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LETTER: Let’s change the language around addiction

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On Dec 03, 2022 the Sarnia Police issued a tragic press release entitled “Fentanyl Overdose Deaths Continue” as a warning to highlight the gravity of fentanyl and the dangers associated. The warning was needed and helpful. However, one word should not have been there.

“Addicts are advised …”

This is unfortunate wording to be used in a public press release. The Associated Press that reports news to approximately 15,000 media outlets recently published the AP Stylebook in which it contends that people who use drugs shouldn’t be referred to as addicts anymore and society needs to stop using the word “addict” as a noun. According to them, this separates the person from their condition.

Those writing for media or press releases have a responsibility to avoid stigmatized language. Journalists and PR writers should be trained to speak in such a way that remains neutral and avoids perpetuating language that solidifies stigma in our society. The Diagnostic Statistical Manual of Mental Disorders no longer lists the term addict, as we are realizing that it feeds a narrative that has long term systemic consequences for people who use substances.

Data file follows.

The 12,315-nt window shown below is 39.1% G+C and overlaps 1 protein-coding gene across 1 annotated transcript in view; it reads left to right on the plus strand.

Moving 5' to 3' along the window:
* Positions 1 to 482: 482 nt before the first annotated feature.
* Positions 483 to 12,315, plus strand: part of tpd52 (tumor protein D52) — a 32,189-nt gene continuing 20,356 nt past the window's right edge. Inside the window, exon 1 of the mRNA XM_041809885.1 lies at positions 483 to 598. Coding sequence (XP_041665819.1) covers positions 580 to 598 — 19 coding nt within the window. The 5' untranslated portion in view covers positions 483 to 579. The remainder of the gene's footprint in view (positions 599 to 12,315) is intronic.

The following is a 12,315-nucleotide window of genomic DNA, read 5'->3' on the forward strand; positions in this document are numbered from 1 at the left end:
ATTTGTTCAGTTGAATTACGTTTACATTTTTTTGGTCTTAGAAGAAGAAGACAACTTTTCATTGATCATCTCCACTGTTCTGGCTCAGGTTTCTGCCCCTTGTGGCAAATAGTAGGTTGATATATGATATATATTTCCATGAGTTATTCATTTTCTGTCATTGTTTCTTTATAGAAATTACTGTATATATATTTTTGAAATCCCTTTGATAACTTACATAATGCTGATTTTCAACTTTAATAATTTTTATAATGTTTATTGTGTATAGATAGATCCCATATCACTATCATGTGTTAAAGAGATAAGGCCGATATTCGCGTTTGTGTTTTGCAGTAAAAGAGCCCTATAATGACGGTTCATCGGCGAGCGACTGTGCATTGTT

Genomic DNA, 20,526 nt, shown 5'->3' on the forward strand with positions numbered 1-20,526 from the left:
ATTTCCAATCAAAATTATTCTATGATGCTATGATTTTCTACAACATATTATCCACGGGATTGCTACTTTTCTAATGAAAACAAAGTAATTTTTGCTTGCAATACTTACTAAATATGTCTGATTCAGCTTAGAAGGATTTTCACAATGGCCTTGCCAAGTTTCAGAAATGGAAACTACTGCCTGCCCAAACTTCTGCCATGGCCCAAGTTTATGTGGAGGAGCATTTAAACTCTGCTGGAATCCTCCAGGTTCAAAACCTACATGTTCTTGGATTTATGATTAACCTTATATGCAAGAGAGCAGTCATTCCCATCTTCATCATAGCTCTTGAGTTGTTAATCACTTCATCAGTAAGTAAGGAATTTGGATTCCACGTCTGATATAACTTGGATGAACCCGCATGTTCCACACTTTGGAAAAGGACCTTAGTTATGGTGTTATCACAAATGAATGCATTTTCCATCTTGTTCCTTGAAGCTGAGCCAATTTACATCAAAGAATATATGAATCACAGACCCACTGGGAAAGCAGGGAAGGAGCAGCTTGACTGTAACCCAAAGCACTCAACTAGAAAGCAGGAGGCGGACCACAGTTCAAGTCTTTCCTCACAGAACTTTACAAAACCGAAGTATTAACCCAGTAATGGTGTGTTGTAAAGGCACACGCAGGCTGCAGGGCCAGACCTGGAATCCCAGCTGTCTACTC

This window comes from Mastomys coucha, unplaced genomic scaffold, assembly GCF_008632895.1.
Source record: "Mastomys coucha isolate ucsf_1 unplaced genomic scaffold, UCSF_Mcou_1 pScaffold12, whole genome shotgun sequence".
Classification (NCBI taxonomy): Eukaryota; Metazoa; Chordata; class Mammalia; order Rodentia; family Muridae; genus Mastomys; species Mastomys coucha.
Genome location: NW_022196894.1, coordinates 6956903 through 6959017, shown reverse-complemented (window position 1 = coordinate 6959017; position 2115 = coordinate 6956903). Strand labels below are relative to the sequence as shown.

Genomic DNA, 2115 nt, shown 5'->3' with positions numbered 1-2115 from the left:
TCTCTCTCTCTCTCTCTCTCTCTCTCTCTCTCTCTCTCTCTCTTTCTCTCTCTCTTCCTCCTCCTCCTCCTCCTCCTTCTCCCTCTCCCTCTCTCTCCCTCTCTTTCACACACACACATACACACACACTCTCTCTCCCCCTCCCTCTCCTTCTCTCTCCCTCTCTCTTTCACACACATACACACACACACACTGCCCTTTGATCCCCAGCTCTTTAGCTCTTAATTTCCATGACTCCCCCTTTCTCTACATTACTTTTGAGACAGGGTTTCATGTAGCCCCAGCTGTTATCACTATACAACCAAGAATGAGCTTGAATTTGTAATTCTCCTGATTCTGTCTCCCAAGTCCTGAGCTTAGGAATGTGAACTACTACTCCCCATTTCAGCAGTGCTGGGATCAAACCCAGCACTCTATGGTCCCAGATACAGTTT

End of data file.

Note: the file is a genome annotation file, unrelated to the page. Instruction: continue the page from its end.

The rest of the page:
Yes there are people that self-identify as addicts and other terms of the sort, and often by owning these labels this is the first step to recovery for them. Nonetheless, there is a substantial difference between labelling oneself and being labelled by the Police. The improved way to have written that sentence would have been to say “People who are using fentanyl…”

As Ruther Derksen, a former English professor who specializes in the philosophy of language at the UBC says, “Language shapes our perception and reality and the way we see the world, it’s like putting on another set of glasses and suddenly we see the world differently because the language has shifted.”

Nathan Colquhoun, 


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